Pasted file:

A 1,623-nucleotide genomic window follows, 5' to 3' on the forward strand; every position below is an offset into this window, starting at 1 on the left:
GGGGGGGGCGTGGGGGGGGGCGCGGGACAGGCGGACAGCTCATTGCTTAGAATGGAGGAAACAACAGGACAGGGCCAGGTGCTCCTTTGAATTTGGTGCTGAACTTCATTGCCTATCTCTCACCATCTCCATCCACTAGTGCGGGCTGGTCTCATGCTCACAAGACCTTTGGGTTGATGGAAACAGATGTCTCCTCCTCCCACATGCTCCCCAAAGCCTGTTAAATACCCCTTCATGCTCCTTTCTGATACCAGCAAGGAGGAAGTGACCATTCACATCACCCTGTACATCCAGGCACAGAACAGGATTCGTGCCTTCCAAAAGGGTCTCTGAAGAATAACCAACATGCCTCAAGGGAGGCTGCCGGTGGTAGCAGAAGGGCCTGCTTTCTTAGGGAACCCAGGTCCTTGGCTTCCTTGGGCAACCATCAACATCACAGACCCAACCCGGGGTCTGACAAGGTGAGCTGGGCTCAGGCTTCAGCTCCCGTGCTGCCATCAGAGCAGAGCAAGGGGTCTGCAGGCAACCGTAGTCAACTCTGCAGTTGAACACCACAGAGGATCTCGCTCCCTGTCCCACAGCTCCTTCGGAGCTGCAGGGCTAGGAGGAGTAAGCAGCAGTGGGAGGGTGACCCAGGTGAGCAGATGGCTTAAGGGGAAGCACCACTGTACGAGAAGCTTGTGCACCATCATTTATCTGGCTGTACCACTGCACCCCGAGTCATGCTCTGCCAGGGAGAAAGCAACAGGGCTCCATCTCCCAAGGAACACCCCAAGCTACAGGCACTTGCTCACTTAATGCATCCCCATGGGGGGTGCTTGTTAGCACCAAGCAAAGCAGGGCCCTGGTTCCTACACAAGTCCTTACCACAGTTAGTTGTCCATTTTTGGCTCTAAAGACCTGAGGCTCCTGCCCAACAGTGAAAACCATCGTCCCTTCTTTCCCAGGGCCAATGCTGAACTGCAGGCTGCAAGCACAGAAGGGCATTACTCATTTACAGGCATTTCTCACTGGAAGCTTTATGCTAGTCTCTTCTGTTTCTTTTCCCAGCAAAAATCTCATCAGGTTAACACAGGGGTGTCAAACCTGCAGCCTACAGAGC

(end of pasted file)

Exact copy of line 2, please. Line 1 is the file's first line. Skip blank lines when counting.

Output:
GGGGGGGGCGTGGGGGGGGGCGCGGGACAGGCGGACAGCTCATTGCTTAGAATGGAGGAAACAACAGGACAGGGCCAGGTGCTCCTTTGAATTTGGTGCTGAACTTCATTGCCTATCTCTCACCATCTCCATCCACTAGTGCGGGCTGGTCTCATGCTCACAAGACCTTTGGGTTGATGGAAACAGATGTCTCCTCCTCCCACATGCTCCCCAAAGCCTGTTAAATACCCCTTCATGCTCCTTTCTGATACCAGCAAGGAGGAAGTGACCATTCACATCACCCTGTACATCCAGGCACAGAACAGGATTCGTGCCTTCCAAAAGGGTCTCTGAAGAATAACCAACATGCCTCAAGGGAGGCTGCCGGTGGTAGCAGAAGGGCCTGCTTTCTTAGGGAACCCAGGTCCTTGGCTTCCTTGGGCAACCATCAACATCACAGACCCAACCCGGGGTCTGACAAGGTGAGCTGGGCTCAGGCTTCAGCTCCCGTGCTGCCATCAGAGCAGAGCAAGGGGTCTGCAGGCAACCGTAGTCAACTCTGCAGTTGAACACCACAGAGGATCTCGCTCCCTGTCCCACAGCTCCTTCGGAGCTGCAGGGCTAGGAGGAGTAAGCAGCAGTGGGAGGGTGACCCAGGTGAGCAGATGGCTTAAGGGGAAGCACCACTGTACGAGAAGCTTGTGCACCATCATTTATCTGGCTGTACCACTGCACCCCGAGTCATGCTCTGCCAGGGAGAAAGCAACAGGGCTCCATCTCCCAAGGAACACCCCAAGCTACAGGCACTTGCTCACTTAATGCATCCCCATGGGGGGTGCTTGTTAGCACCAAGCAAAGCAGGGCCCTGGTTCCTACACAAGTCCTTACCACAGTTAGTTGTCCATTTTTGGCTCTAAAGACCTGAGGCTCCTGCCCAACAGTGAAAACCATCGTCCCTTCTTTCCCAGGGCCAATGCTGAACTGCAGGCTGCAAGCACAGAAGGGCATTACTCATTTACAGGCATTTCTCACTGGAAGCTTTATGCTAGTCTCTTCTGTTTCTTTTCCCAGCAAAAATCTCATCAGGTTAACACAGGGGTGTCAAACCTGCAGCCTACAGAGC